Hospitalists and the price of medical efficiency

Click to enlarge.

If you’re admitted to a hospital these days, responsibility for your care is likely to be handed off from your family doctor to a specialist known as a “hospitalist” — a physician employed by the hospital whose specialty is knowing how to coordinate and deliver the hospital’s services most efficiently.

“Hospitalist” was a new and rare specialty 15 years ago, but there are more than 30,000 practitioners now.  A Google search shows many hospitals here in the Rochester area advertising for hospitalists.  It is a lucrative specialty.  A 2011 survey shows that 99 percent receive more than $100,000 a year in total compensation and roughly two-thirds receive more than $200,000.

Compensation of hospitalists in 2011.  Click to enlarge.

It seems to me this is another example of how managers of institutions prioritize maximizing efficiency of the system rather than maximizing service to the individual.  For example, you spend time on the phone waiting for customer service representatives to return your call because, if there were enough of them to return your call promptly, they would have down time in which they didn’t take calls.  Electric utility systems have less and less reserve generating capacity, because that capacity is idle except in emergencies.  Many colleges and universities prefer to maximize enrollment even if it means less attention by the individual teacher to the individual student.

I first became aware of the “hospitalist” profession while visiting a friend in San Antonio over the Christmas holidays, and reading an article in the San Antonio Current.  The reporter described a case in which a family has filed a lawsuit about a loved one who died under hospitalist care without being able to see the family or the family doctor.  His article pointed out that:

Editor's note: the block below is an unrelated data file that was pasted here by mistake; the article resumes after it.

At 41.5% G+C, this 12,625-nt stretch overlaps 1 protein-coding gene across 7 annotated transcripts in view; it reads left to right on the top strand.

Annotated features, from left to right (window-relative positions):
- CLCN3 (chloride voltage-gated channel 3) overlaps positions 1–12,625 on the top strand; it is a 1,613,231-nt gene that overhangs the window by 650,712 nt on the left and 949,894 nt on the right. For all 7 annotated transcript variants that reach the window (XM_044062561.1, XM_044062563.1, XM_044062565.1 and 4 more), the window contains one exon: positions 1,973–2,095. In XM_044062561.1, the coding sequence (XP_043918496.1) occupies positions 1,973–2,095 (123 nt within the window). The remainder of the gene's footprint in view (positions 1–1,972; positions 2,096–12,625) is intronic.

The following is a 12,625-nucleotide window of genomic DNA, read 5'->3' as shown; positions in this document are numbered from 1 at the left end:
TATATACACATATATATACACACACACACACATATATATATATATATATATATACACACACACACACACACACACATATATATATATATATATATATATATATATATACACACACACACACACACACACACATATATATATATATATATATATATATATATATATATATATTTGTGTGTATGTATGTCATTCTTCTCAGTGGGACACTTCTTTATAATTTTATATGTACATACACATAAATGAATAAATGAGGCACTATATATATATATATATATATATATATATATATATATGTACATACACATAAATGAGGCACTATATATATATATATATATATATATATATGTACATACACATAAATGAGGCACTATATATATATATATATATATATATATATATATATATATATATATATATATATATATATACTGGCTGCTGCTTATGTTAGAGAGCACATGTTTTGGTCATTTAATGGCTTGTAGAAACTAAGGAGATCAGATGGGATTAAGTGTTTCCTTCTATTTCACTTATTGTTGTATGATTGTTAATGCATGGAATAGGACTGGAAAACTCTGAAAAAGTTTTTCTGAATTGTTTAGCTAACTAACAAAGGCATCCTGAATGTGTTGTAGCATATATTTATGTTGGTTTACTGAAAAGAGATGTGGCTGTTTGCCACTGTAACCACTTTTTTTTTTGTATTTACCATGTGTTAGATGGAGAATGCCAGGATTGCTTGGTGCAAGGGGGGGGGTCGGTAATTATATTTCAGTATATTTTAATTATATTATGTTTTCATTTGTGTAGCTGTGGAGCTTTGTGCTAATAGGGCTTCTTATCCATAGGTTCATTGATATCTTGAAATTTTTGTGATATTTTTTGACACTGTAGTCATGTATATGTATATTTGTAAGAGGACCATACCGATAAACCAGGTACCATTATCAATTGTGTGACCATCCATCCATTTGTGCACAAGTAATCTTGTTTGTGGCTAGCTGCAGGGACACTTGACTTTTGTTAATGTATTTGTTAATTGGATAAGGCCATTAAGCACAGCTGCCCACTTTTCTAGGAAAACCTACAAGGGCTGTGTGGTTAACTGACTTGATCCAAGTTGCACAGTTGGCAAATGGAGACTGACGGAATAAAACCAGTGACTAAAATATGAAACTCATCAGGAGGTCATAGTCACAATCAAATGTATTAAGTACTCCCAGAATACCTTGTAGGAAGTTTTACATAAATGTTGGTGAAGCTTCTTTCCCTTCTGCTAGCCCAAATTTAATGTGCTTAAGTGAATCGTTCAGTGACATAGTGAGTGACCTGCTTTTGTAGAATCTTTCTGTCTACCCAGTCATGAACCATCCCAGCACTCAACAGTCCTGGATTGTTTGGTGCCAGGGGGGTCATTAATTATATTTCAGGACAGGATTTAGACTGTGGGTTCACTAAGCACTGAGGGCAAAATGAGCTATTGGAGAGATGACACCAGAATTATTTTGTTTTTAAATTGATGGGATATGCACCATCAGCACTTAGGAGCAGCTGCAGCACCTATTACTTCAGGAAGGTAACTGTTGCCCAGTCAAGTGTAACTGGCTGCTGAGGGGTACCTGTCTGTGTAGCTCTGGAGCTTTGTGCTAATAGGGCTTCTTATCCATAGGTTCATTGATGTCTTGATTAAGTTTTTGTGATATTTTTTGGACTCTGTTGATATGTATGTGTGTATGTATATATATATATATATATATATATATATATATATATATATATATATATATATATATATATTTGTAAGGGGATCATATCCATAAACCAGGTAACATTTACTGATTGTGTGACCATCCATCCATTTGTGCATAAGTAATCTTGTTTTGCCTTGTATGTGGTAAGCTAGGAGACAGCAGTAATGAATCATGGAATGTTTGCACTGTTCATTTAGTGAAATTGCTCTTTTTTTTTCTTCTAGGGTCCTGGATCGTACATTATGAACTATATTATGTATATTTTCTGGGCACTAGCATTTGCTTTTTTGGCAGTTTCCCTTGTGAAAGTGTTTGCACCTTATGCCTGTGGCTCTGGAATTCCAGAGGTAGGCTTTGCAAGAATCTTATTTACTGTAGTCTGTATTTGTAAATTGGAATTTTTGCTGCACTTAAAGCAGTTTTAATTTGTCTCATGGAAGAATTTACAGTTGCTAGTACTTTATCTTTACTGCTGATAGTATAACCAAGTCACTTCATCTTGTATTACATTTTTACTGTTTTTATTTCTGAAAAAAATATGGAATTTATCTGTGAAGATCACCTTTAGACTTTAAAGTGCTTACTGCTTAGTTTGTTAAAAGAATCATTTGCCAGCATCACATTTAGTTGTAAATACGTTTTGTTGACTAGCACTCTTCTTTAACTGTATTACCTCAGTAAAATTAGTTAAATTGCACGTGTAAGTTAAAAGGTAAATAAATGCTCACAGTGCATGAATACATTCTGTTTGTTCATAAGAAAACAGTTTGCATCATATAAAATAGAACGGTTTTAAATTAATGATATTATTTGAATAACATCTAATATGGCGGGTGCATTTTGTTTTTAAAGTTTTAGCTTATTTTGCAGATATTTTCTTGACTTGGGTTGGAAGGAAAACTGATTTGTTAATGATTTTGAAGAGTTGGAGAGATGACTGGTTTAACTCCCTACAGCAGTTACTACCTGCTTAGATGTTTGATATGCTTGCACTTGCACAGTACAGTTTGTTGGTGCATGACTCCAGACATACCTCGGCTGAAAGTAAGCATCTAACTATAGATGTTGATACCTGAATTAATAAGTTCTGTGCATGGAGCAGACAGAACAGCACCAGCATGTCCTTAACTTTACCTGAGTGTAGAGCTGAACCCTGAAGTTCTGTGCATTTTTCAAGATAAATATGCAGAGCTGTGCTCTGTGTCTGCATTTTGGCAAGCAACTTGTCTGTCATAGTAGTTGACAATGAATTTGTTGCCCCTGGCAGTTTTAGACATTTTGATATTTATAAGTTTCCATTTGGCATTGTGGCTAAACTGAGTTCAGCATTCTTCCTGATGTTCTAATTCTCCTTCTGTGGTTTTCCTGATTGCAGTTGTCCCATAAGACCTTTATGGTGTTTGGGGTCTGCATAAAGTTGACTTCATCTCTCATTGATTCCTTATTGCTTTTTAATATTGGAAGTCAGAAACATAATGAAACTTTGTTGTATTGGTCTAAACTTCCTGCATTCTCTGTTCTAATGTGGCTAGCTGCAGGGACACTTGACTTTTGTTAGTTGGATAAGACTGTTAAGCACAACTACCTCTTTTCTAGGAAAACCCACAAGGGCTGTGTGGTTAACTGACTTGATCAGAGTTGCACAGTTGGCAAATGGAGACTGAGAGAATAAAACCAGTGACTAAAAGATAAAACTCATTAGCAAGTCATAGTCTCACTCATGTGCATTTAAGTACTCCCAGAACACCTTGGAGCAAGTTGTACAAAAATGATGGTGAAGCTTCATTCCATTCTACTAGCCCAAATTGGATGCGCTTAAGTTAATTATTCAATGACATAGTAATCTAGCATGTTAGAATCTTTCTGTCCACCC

The University of Texas Medical Branch in Galveston (UTMB) began researching concerns with the hospitalist paradigm after geriatric specialists noticed hospitalists were not fully communicating with primary care physicians about patient histories and hospital stays.

A study published in the August 2 issue of Annals of Internal Medicine found that Medicare patients under hospitalist care checked out of hospitals sooner than those managed by primary care physicians. However, the hospitalist patients were more likely to be readmitted, costing $1.1 billion in added payments for 120,000 Medicare patients.

Yong-Fang Kuo, a co-author of the study, told the Current that the hospitalist model encourages early discharge to cycle more patients through hospitals. “The shorter stay means more beds are open and, if beds open, that means you can admit more patients,” she said.

Reduced waste and greater efficiency is a good thing, not a bad thing, but I fear the hospitalist is likely to be more concerned with getting me in and out of the hospital in the shortest possible time than giving me the best possible care.  Of course there is a balance to be made here.  To give me a level of care equivalent to that of a Saudi prince or a Fortune 500 CEO would be prohibitively expensive.  The goal should be to set a standard of efficiency, and give the best possible individual care within that standard, not to set a (very) minimum standard of care and maximize efficiency and revenue within that standard.

With or without hospitalists, modern medicine is growing more impersonal.  My relationship with my primary care physician, whom I see for 20 to 30 minutes once a year, is not like my boyhood relationship with my family doctor, who had a close personal knowledge of my parents and me.  During my hospital stays, the main health care workers who’ve been concerned with me as a human being, rather than just for my physical body, were the nurses and aides.

I don’t have good answers to this.  Doctor Zimmerman, my family’s doctor of 60 years ago, lived a life of self-sacrifice, making house calls all day and in the evening seeing patients in his office, which was in his home.  I would not ask anyone to live like this today.  To some extent the impersonality of modern medicine is due to technological advances, without which I would not be alive.  I don’t have a good answer for this.  I would be interested in a second opinion.